Behind The Scenes At Eric Holder's Last Day At The Justice Department The outgoing Attorney General bade farewell to the Justice Department, where he's worked on and off since 1976.
NPR logo

Behind The Scenes At Eric Holder's Last Day At The Justice Department

  • Download
  • <iframe src="https://www.npr.org/player/embed/402229634/402229635" width="100%" height="290" frameborder="0" scrolling="no" title="NPR embedded audio player">
  • Transcript
Behind The Scenes At Eric Holder's Last Day At The Justice Department

Behind The Scenes At Eric Holder's Last Day At The Justice Department

  • Download
  • <iframe src="https://www.npr.org/player/embed/402229634/402229635" width="100%" height="290" frameborder="0" scrolling="no" title="NPR embedded audio player">
  • Transcript

ARUN RATH, HOST:

Attorney General Eric Holder walked out of the Justice Department yesterday, bidding farewell to an institution where he'd worked off and on since 1976. Holder occupies a place in history as the first African-American to serve as top U.S. law enforcement officer. NPR's Carrie Johnson got behind the scenes to observe part of his last day, and she produced this audio postcard.

CARRIE JOHNSON, BYLINE: Inside Eric Holder's small, private office on the fifth floor of the Justice Department, the family photos are missing. The paintings are gone.

All your cupboards are bare.

ERIC HOLDER: Yeah. I took the stuff off the walls last night before I left. So, you know, I wanted to get everything ready to go so that today would be simply kiss folks, shake hands, weep a little bit, but not have to worry about the kind of logistical stuff of packing up, you know?

JOHNSON: Just a few minutes earlier in a nearby conference room, Holder presided over an emotional meeting with his senior staff.

(SOUNDBITE OF MEETING)

HOLDER: All right. Let's do this one last time. Matt?

JOHNSON: There were hugs and handshakes and plenty of crying. Aides sniffled and wiped their eyes. The attorney general clutched a tissue. But here's one thing Eric Holder says he won't miss - dealing with Congress. Lawmakers famously voted him in contempt a few years ago for refusing to turn over documents in a gun trafficking scandal. But on the verge of Holder's departure, Legislative Affairs Chief Peter Kadzik felt wistful, even about that.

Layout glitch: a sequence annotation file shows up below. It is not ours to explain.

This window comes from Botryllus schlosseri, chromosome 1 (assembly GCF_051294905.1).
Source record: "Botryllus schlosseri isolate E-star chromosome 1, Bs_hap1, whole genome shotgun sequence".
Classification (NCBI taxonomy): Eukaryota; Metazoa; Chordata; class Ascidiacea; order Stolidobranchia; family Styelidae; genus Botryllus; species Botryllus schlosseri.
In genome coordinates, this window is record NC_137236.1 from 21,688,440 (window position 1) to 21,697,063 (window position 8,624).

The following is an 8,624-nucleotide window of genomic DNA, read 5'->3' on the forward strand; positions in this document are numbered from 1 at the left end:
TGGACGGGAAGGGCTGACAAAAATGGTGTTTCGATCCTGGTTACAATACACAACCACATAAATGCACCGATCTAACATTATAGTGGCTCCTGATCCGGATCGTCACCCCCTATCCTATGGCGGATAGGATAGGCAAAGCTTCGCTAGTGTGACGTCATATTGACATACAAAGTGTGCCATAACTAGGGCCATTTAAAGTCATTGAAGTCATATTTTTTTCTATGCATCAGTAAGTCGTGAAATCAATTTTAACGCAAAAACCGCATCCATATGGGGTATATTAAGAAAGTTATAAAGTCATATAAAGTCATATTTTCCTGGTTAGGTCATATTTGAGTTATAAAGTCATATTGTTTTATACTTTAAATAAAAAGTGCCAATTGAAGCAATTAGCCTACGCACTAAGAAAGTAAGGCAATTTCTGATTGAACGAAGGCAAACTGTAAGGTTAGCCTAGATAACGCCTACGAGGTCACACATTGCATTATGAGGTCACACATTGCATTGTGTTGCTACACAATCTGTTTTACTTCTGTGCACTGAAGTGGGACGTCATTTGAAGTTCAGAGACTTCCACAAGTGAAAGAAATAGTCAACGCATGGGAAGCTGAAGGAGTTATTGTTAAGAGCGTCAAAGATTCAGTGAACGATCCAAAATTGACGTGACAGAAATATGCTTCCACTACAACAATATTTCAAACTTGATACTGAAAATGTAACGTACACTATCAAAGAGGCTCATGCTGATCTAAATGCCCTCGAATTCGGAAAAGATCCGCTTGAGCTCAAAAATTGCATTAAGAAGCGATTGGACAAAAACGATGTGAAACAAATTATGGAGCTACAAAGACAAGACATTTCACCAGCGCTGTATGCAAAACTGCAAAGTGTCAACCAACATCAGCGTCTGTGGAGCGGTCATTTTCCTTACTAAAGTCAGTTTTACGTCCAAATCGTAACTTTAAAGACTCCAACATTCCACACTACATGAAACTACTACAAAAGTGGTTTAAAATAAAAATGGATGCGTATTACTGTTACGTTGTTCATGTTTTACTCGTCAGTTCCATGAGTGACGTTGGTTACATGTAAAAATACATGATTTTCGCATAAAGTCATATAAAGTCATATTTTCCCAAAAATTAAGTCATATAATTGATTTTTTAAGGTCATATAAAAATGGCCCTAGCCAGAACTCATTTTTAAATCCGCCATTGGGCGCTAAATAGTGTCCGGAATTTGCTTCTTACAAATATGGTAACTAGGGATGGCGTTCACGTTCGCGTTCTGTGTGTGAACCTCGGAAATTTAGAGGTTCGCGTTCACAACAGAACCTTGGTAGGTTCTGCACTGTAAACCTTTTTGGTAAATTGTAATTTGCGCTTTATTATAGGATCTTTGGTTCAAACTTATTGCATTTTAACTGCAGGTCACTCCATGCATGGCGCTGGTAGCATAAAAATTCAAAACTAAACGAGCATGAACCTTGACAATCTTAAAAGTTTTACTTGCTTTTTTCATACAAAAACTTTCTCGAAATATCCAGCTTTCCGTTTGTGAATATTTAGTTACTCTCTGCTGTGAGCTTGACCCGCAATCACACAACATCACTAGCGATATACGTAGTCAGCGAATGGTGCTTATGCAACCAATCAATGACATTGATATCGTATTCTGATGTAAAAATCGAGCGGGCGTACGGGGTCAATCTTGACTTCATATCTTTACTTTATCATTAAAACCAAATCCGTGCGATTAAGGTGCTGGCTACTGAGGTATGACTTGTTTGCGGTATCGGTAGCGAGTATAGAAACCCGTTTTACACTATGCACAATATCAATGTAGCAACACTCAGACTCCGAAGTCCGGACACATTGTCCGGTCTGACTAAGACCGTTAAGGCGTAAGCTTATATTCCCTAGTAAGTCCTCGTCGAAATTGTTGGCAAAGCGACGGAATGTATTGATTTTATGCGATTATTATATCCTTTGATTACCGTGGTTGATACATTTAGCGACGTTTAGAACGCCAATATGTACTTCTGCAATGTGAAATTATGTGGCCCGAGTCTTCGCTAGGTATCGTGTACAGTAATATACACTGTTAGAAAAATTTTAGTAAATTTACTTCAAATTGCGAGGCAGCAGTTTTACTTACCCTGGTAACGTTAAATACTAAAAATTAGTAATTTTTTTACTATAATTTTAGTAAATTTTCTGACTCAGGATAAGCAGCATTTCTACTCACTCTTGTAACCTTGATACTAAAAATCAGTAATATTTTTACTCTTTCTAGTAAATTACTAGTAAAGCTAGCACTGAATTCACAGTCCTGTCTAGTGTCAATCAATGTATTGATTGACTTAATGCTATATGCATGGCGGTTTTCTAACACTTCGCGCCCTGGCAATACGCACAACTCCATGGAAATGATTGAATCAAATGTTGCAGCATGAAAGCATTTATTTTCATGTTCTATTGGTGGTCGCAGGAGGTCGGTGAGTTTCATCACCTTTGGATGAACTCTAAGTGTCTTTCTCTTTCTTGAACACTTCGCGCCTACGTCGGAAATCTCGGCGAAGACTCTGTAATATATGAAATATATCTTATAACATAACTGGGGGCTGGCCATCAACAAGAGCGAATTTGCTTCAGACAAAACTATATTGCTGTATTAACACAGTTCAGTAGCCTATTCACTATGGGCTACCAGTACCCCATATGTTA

(SOUNDBITE OF MEETING)

LEGISLATIVE AFFAIRS CHIEF PETER KADZIK: I certainly agree with Matt. I'll certainly miss your returning to me in the midst of hearings and giving me that look like, why am I here and how can you get me out of here?

(LAUGHTER)

JOHNSON: Another aide approached with a gift. It's a framed box. Inside are gilded badges representing the federal agents Holder has led. He says those badges could come in handy when he drives across the country this summer. But first, he's got to remember how to operate a car. For six years, FBI agents have driven him around in an armored vehicle.

HOLDER: My security detail is so concerned that they're going to take me down to the FBI Academy and give me some driving lessons along with my 17-year-old son, who has a learner's permit. So Eric Jr. and Eric III will be down at the FBI learning and relearning how to drive. And I'm looking forward to that 'cause I love to drive.

JOHNSON: A few hours later, the attorney general heads downstairs for the last time to address hundreds of employees. He looks down and removes a black wristband, the one he's worn as his retirement stretched on for five long months.

(SOUNDBITE OF ARCHIVED RECORDING)

HOLDER: I think we can officially say now that Eric Holder is free.

(LAUGHTER)

HOLDER: But it is not necessarily something that I want. I don't ever want to be free of a - of this great institution.

JOHNSON: Carrie Johnson, NPR News, Washington.

Copyright © 2015 NPR. All rights reserved. Visit our website terms of use and permissions pages at www.npr.org for further information.

NPR transcripts are created on a rush deadline by Verb8tm, Inc., an NPR contractor, and produced using a proprietary transcription process developed with NPR. This text may not be in its final form and may be updated or revised in the future. Accuracy and availability may vary. The authoritative record of NPR’s programming is the audio record.